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Global Strategy Mike W. Peng c h a p t e r 1212 Copyright © 2009 Cengage.PowerPoint Presentation by John Bowen, Columbus State Community College All rights.

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Presentation on theme: "Global Strategy Mike W. Peng c h a p t e r 1212 Copyright © 2009 Cengage.PowerPoint Presentation by John Bowen, Columbus State Community College All rights."— Presentation transcript:

1 Global Strategy Mike W. Peng c h a p t e r 1212 Copyright © 2009 Cengage.PowerPoint Presentation by John Bowen, Columbus State Community College All rights reserved. Strategizing with Corporate Social Responsibility Part III: Corporate-Level Strategies Global Strategy Mike W. Peng chapter 12

2 Copyright © 2009 Cengage. All rights reserved.12–2 Outline A stakeholder view of the firm A comprehensive model of corporate social responsibility Debates and extensions The savvy strategist

3 Copyright © 2009 Cengage. All rights reserved.12–3 A Stakeholder View of the Firm A stakeholder is “any group or individual who can affect or is affected by the achievement of the organization’s objectives” A big picture perspective  Goal for CSR is global sustainability, defined as the ability “to meet the needs of the present without compromising the ability of future generations to meet their needs”  Drivers of global sustainability; rising levels of population and inequity, and stubbornly high levels of poverty in some countries  Stakeholders have the ability to affect firms

4 Copyright © 2009 Cengage. All rights reserved.12–4 A Stakeholder View of the Firm (cont’d) Primary and secondary stakeholder groups  Primary stakeholder groups are those on whom the firm relies for survival and prosperity  Secondary stakeholder groups are defined as “those who influence or affect, or are influenced or affected by, the corporation, but they are not engaged in transactions with the corporation and are not essential for its survival”

5 Copyright © 2009 Cengage. All rights reserved.12–5 A Stakeholder View of the Firm: A Fundamental Debate The CSR debate centers on the nature of the firm in society. Why does the firm exist? One side of the debate argues the “the social responsibility of business is to increase its profits, which leads to efficient capital and product markets” Advocates of shareholder capitalism argue that if firms attempt to attain social goals, managers will lose their focus on profit maximization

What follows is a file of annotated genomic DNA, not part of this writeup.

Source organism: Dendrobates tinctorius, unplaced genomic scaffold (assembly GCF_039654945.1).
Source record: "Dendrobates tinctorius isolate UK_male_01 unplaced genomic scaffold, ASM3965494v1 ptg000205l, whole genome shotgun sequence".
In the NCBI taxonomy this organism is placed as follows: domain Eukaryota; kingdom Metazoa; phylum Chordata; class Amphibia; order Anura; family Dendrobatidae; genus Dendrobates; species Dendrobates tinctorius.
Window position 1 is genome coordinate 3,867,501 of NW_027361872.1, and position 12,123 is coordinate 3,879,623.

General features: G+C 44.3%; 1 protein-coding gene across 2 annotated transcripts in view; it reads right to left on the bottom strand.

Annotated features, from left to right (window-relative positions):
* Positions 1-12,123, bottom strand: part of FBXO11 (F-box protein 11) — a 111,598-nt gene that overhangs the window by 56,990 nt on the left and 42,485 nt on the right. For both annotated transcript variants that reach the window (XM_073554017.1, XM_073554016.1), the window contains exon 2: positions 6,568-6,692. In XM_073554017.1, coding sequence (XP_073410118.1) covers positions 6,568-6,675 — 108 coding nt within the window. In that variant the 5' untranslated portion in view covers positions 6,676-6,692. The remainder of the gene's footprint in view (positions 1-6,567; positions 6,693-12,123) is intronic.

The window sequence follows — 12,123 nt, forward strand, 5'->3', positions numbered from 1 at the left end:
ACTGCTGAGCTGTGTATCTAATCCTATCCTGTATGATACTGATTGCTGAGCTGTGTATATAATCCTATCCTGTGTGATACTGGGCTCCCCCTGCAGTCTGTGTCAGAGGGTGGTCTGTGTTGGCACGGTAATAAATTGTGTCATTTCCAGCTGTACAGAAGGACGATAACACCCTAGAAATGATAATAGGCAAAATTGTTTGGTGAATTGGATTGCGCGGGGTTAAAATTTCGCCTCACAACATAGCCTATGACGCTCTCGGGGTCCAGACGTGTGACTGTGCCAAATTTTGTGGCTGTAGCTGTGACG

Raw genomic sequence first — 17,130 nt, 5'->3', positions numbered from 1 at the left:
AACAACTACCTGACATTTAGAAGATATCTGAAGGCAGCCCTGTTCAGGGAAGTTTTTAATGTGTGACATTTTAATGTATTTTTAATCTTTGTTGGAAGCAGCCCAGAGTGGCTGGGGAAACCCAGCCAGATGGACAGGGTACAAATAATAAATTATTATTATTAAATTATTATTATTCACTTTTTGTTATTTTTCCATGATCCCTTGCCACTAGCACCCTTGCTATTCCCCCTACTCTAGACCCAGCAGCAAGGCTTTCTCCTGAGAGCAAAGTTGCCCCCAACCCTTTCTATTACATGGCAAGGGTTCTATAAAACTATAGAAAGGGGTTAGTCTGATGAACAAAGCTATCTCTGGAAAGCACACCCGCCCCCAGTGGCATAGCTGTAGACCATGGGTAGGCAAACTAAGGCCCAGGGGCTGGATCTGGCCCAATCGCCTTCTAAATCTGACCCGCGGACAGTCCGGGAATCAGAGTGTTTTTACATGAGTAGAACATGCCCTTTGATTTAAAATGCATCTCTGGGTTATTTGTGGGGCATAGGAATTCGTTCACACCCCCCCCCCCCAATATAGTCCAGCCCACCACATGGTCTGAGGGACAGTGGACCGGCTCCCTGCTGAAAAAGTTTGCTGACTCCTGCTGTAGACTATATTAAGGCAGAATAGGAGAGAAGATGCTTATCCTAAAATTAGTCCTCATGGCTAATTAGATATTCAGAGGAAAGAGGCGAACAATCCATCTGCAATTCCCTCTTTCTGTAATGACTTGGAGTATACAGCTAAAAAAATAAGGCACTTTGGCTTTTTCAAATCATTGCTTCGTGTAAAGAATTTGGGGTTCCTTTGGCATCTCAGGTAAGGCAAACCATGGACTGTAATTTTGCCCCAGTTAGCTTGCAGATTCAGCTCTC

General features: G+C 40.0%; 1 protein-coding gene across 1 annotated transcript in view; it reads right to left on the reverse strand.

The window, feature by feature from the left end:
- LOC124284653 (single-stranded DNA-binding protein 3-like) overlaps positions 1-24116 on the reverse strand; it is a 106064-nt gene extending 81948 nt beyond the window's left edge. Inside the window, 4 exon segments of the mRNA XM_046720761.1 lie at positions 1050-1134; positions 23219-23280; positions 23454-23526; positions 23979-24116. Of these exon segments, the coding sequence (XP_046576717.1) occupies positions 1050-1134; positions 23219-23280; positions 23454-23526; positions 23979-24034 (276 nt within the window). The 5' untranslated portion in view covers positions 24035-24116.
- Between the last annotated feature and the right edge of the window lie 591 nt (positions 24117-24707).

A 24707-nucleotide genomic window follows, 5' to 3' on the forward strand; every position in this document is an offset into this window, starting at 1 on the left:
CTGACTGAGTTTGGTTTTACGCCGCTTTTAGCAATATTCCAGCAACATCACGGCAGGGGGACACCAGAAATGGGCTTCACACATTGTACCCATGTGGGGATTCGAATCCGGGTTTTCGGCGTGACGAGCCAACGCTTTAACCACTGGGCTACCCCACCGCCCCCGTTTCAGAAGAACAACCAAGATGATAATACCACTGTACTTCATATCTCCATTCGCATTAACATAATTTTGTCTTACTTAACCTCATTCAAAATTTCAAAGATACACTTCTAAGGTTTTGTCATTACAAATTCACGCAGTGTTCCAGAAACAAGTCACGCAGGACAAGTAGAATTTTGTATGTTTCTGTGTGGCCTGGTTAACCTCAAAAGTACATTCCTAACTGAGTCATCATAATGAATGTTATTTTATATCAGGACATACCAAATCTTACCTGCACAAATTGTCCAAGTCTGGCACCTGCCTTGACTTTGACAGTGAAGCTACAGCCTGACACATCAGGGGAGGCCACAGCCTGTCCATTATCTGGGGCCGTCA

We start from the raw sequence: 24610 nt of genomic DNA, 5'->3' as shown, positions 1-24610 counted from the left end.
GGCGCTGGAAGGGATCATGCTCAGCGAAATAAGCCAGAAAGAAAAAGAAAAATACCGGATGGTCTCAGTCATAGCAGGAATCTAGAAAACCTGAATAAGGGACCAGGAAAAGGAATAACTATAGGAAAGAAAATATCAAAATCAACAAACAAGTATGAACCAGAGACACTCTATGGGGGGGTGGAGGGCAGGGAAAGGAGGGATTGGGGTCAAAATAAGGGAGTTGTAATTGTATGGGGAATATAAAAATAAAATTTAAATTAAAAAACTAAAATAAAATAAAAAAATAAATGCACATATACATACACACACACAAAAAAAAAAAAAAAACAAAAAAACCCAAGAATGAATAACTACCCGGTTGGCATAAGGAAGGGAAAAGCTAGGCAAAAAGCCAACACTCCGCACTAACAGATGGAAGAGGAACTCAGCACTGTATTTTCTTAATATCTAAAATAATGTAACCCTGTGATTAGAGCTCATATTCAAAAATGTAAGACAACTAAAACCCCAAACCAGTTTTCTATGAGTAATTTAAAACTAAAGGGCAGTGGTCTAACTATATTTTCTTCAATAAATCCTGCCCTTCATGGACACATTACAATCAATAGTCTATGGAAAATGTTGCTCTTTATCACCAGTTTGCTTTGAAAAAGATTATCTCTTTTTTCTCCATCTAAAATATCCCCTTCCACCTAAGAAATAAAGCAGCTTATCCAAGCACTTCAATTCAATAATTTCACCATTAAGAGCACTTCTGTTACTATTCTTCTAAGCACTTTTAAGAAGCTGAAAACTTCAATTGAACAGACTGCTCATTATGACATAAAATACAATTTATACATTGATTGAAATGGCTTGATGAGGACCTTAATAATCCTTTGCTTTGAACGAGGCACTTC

6 Copyright © 2009 Cengage. All rights reserved.12–6 A Stakeholder View of the Firm: A Fundamental Debate (cont’d) Few, if any, CSR advocates argue for a revival of socialism in the world. The goal of the CSR movement is a more humane capitalism in which justice and fairness can be addressed CSR advocates argue that all stakeholders have an equal right to bargain for a “fair deal”

7 Copyright © 2009 Cengage. All rights reserved.12–7 A Stakeholder View of the Firm Figure 12.1 Source: Adapted from T. Donaldson & L. Preston, 1995, The stakeholder theory of the corporation: Concepts, evidence, and implications (p. 69), Academy of Management Review, 20: 65–91. Copyright © 1995. Reprinted by permission of Academy of Management Review via Copyright Clearance Center.

8 Copyright © 2009 Cengage. All rights reserved.12–8 Managers: A Unique Group of Stakeholders The free market and CSR camps agree:  Not to rock the capitalistic boat  On the central role of managers Managers, as a stakeholder group, are uniquely positioned at the center of all stakeholder relationships  Managers make decisions on behalf of the firm which affect all other stakeholders  Therefore, it is important to understand how they make decisions concerning CSR

9 Copyright © 2009 Cengage. All rights reserved.12–9 A Comprehensive Model of Corporate Social Responsibility Figure 12.2

10 Copyright © 2009 Cengage. All rights reserved.12–10 Rivalry Among Competitors Mutual Interdependence  Reliance on old ways of doing business allows competitors to resist higher CSR standards Increases in the Number of Rivals  Competition based on CSR is lower when there are a small number of players determined to resist  As the number of rivals increases, maintaining the collusion to resist CSR among industry competitors becomes difficult and can collapse